City considering incentives to keep development pipeline open, alderman says

Alderman Walter Burnett (27th) said changes could be in store for the city’s controversial Affordable Housing Requirements program

Property tax attorney Molly Phelan, real estate consultant Jennifer Tammen, accountant Marina Pedersen and Alderman Walter Burnett (27th). Photo by Alex Nitkin
Property tax attorney Molly Phelan, real estate consultant Jennifer Tammen, accountant Marina Pedersen and Alderman Walter Burnett (27th) (Credit: Alex Nitkin)

Tell us how we can help you.

That was Alderman Walter Burnett’s (27th) plea to the more than 100 real estate professionals who gathered Wednesday for a discussion on Chicago’s increasingly rocky property tax landscape, which one attorney said has investors “terrified” to back projects in the region.

With Cook County Assessor Fritz Kaegi’s new math cranking up the pressure on commercial property owners and new Mayor Lori Lightfoot’s predictions for more tax hikes in this year’s budget, policymakers are in the market for new ideas to keep the development pipeline open, Burnett said.

“We have a blank canvas now, so I think people in y’all’s position should come up with ideas and present them to the city to see what can be incorporated as an incentive,” Burnett told attendees at a luncheon hosted by CREW, a network focused on promoting women in the commercial real estate industry.

“I know we’re going to have to stay attractive in order to be competitive .. .so this is a great time to come up with those ideas,” Burnett added.

The alderman was an architect of a 2017 expansion of the city’s Affordable Requirements Ordinance, requiring developers to set aside up to 20 percent of units in new apartment and condo buildings as affordable housing in exchange for zoning approval. The rule drew a backlash from builders and some investors, who say the requirements are squeezing developers out of gentrifying neighborhoods.

Burnett has defended the controversial program, but he told The Real Deal after the event Wednesday city leaders are now re-examining it.

“The mayor is very concerned about affordable housing being incorporated in the market-rate communities … . Of course, they have to look at other avenues of incentives for those kinds of things to happen,” Burnett said.

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The mayor and her new housing commissioner, Marisa Novara, “have some ideas, and there may be some changes” to the policy, Burnett added. He declined to say their specific ideas.

If those changes don’t come, the combination of higher assessments and Cook County’s relatively high tax rates might scare away builders who were still open to working in the area, according to Jennifer Tammen, a real estate consultant in Ernst & Young’s Chicago office.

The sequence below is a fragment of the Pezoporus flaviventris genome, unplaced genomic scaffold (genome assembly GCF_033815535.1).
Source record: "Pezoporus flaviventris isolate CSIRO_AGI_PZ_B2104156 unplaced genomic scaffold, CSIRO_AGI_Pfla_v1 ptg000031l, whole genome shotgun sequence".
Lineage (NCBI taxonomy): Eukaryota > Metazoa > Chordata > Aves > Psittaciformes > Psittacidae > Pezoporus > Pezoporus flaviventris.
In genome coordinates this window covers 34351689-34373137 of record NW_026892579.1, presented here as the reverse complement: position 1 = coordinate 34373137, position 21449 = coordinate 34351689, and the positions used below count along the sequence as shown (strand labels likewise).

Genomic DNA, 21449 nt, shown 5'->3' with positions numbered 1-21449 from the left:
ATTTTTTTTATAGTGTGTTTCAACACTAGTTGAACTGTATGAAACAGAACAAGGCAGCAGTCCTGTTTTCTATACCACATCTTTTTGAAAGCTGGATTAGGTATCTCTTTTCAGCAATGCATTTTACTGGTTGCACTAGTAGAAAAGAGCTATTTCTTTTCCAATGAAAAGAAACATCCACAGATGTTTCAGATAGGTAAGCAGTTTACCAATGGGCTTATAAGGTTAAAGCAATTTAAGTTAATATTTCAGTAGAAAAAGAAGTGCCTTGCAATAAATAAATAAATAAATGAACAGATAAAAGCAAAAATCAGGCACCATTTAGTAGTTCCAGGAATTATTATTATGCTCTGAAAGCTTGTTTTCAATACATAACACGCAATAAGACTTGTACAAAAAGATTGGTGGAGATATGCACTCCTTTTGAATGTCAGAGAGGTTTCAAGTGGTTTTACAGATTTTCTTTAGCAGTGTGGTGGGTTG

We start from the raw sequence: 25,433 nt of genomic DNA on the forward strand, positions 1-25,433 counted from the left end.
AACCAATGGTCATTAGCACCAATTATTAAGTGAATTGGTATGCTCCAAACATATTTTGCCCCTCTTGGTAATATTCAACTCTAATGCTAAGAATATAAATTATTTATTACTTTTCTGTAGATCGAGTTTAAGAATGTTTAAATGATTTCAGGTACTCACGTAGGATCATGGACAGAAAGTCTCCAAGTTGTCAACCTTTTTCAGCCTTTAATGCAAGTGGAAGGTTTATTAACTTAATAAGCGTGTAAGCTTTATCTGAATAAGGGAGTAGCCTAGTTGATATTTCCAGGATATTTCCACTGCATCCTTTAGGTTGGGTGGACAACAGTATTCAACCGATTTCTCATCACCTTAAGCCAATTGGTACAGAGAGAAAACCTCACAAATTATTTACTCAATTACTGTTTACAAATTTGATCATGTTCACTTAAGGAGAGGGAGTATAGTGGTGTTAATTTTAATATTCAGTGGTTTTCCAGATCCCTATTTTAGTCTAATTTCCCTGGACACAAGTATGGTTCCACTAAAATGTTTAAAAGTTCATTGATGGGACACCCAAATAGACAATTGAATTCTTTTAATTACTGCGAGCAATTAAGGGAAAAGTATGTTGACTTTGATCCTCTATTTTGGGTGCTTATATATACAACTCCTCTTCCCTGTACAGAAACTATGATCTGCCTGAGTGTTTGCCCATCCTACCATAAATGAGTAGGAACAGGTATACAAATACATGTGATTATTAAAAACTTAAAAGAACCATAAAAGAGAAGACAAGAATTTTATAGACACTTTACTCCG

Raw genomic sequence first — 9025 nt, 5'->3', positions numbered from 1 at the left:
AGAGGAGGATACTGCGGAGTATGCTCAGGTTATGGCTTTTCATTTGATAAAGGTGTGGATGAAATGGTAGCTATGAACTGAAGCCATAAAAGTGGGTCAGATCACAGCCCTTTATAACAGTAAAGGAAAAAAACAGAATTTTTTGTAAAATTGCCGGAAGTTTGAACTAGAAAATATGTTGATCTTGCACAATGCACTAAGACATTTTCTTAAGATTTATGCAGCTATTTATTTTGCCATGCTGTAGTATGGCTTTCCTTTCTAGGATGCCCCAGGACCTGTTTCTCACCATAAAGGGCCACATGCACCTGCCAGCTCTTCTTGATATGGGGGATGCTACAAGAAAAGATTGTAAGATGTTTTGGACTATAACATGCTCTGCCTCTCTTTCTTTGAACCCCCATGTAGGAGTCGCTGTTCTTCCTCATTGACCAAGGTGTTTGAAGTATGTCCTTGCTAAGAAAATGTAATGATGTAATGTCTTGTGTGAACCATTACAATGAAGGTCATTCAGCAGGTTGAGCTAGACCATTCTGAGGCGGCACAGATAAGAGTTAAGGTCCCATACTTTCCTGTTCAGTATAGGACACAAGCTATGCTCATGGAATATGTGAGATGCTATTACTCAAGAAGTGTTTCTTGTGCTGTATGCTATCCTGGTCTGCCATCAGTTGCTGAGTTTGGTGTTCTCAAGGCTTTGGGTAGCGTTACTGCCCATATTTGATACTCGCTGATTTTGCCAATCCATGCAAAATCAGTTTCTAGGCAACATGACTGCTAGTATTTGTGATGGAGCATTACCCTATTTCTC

Tammen said she found one Evanston commercial property that traded hands for $9 million in 2015, whose fair market value the assessor pegged at $2.5 million in 2018. This year, the building’s fair market value increased $8.8 million despite no physical improvements, Tammen said.

“If I’m a developer going in, and instead of 25 or 30 percent of my rent going to taxes, now it’s jumping to 50 or 60 percent, I cannot make that deal work,” Tammen said. “You’re not going to be able to get tenants.”

Property owners are also worried Kaegi’s staff will base its assessments on “intangible” attributes of buildings that add to their income, instead of zeroing in on the “bricks and sticks” of each property’s physical value, said Molly Phelan, a property tax attorney at the firm Siegel Jennings.

“That’s why we have so many investors terrified to come into this market,” Phelan said. “They have no idea what’s going to be happening with property taxes, and it’s absolutely impossible to predict.”

Kaegi is pushing to get county commissioners to beef up his office, which an independent auditor last month called understaffed. The assessor also proposed a state law to mandate commercial property owners report their income, but the bill fizzled in Springfield this spring.

But even before Kaegi took over, assessments in the city were headed for a steep hike. County officials released data last week based on 2018 assessments that will increase Downtown and North Side homeowners’ tax bills by more than 11 percent on average, even as tax rates declined.